Niagara Gazette

October 13, 2013

Scouting out opportunities to serve the community

Two scouts have projects serving Niagara region

By Michele DeLuca michele.deluca@niagara-gazette.com
Niagara Gazette

Niagara Gazette — Jake Tucker’s project involved replacing all the worn out birdhouses on a Wheatfield nature trail used by special needs children and adults. 

Teresa Buchner’s project involves creating a “Bag of Courage” so that area homeless children might have something they could call their own.  

Jake, 14, of Grand Island, and Teresa, 13, of Niagara Falls, are among many area boy and girl scouts who are quietly serving the region by undertaking projects on their way to the highest medals in scouting.

Jake’s, seeking an Eagle Scout badge, decided to build 22 bird houses, which he and his father cut and drilled in their family basement and assembled in a friend’s workshop. The bird houses were recently installed on the trails at Opportunities Unlimited, where Jake’s father is a volunteer board member.  Birds along the trail responded immediately.

“As soon as we put them up, birds starting flying into the bird houses to make nests,” Jake said. “It was cool.”

As a result of that project, Jack was made an Eagle Scout Sunday in a ceremony which included about 40 letters of congratulations, from a wide variety of local and national leaders including U.S. presidents George Bush and George W. Bush; Vice President Joe Biden, and Eugene Cernan, the last astronaut to walk on the moon. 

Teresa Buchner will receive a silver Girl Scout badge for her “Bag of Courage” project, an idea which began because of her belief that dictionaries are an important part of a child’s education.

The Niagara Catholic eighth grader decided to help homeless children by filling bags to give out when they arrive at the Community Missions. The bags will include a dictionary, toothbrush, toothpaste, stuffed animals, hair brush, and other items.

“So often they come to the shelter with nothing but the clothes on their back,” explained Theresa. “Dictionaries have always helped me in school, so I thought that the dictionary might give them an advantage in school. I thought maybe it might help them.”

Her goal is to prepare 150 bags to be distributed over the next 2 years. 

Teresa  is among about 25 sixth to eighth grade girl scout cadettes working to obtain their silver badge in Niagara County. Each is doing a project to better the region, according to Kelly Garrow, from the Girl Scouts office in Lockport.  There are about 50 girl scouts in the ninth to 12th grade, working toward gold medals, she said.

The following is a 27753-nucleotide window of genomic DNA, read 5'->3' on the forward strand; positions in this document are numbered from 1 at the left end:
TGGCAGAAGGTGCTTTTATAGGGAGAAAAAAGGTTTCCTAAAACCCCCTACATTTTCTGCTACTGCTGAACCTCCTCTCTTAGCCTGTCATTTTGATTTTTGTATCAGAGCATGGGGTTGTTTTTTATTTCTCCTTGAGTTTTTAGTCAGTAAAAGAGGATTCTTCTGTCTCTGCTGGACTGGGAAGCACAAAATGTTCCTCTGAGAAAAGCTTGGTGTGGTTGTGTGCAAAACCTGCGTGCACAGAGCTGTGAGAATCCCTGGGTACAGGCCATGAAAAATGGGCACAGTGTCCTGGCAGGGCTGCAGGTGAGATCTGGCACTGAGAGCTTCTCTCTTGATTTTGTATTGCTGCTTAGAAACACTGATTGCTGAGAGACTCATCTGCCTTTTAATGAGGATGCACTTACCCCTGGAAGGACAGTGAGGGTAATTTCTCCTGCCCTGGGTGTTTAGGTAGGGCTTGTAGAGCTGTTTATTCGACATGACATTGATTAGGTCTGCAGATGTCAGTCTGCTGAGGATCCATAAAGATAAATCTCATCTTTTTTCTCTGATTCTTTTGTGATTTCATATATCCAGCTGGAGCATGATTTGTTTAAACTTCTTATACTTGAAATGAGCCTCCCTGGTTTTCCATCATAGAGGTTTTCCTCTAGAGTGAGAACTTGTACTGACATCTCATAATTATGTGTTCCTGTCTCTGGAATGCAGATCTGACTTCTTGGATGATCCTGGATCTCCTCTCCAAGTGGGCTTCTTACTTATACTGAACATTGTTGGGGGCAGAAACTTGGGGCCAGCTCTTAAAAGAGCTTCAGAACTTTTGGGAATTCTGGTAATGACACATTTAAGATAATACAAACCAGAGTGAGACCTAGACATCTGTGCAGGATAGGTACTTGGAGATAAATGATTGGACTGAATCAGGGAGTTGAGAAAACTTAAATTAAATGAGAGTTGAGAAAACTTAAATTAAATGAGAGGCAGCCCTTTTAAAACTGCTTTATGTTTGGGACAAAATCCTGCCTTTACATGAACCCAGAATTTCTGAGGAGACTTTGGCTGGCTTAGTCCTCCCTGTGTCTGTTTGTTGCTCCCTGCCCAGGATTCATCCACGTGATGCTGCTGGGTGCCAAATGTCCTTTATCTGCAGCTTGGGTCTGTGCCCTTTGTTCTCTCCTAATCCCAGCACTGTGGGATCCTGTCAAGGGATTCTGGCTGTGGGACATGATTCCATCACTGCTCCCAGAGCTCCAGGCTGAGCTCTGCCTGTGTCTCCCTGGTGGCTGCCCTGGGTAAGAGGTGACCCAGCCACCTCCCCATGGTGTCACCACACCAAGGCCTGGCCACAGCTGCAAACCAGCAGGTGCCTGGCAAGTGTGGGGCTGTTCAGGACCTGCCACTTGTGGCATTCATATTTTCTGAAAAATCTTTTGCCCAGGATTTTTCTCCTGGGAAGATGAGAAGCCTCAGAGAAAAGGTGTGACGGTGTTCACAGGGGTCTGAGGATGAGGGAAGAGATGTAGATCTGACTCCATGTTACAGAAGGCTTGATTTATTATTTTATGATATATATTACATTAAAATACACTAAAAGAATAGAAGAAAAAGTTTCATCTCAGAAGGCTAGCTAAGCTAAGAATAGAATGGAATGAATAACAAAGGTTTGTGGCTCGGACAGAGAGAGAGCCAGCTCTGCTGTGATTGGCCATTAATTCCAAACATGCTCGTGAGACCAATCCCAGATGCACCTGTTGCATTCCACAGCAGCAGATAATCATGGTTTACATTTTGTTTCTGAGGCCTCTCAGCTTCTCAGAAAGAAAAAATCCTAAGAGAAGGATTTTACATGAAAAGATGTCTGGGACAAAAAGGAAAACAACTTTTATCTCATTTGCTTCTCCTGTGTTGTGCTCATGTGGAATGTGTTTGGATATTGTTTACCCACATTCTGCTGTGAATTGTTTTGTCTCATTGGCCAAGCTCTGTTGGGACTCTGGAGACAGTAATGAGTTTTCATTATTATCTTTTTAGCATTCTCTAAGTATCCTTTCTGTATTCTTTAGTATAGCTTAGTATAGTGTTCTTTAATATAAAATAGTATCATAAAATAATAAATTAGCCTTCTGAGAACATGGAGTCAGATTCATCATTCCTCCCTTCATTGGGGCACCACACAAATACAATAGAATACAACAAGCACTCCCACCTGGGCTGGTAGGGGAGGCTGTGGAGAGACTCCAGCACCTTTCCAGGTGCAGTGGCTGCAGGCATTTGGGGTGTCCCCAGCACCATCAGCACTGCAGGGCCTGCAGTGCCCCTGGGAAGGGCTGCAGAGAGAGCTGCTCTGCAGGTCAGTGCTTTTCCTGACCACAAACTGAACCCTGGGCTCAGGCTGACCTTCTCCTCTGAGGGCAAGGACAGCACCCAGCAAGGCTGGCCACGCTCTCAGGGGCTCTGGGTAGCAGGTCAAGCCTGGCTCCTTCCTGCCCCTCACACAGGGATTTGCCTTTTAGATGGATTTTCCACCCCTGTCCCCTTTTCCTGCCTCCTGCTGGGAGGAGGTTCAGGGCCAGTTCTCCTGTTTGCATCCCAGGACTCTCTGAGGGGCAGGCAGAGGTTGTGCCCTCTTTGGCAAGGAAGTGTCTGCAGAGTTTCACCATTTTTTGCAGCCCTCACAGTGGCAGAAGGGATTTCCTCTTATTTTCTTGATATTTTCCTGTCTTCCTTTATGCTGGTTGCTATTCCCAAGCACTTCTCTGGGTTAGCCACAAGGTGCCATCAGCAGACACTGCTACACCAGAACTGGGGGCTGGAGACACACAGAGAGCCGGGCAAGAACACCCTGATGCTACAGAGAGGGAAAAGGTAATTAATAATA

As for Jake’s ascent to Eagle Scout, only about 2 percent of boy scouts in the nation achieve that rank, according to Stuart Schnettler of the Greater Niagara Frontier Council of the Boy Scouts of America.

In Jake’s Troop 630 at St. Stephen’s Church on Grand Island, at least  one or two boys a year have gone on for their Eagle Scout ranking over the last 50 years. The community benefits from each boy’s projects, including rebuilt nature trails area parks and information kiosks at the ball diamonds, according to his troop leader, Scott Swagler.  Just recently scouts built shelving for a food pantry in Kenmore; and built steps leading to the Lake Ontario in Newfane. Soon, the Grand Island VFW post will get a new roof and siding in an upcoming scout effort, Swagler said.

Most often, these projects are completed with donations. Jake’s bird houses were built with supplies from Home Depot. Teresa has sent letters to area businesses seeking donations for her “Bags of Courage,” and is asking those who wish to donate to her project to contact her at s.buchner@aol.com.

Those who assist area scouts with their projects are getting more for their money, Jake’s cubmaster noted, because the communities benefit by the enhancements of the assorted projects and by the growth in the scouts who create and produce the projects.   

“I like to tell parents, we turn the scouts into people who want to talk to,” Swagler said. 

“The goal isn’t to do the most glamorous  project,” Swagler said. “They’re meant to teach the (scout) how to plan a project and to leave a legacy.”

 

FOR MORE INFORMATION

·Boy Scouts of America Greater Niagara Frontier Council, 2860 Genesee Street, 891-4073 or visit online www.wnyscouting.org

·Girl Scouts of WNY, Lockport SVC Center, 5000 Cambria Road, Lockport, call 434-6212 or visit online at www.gswny.org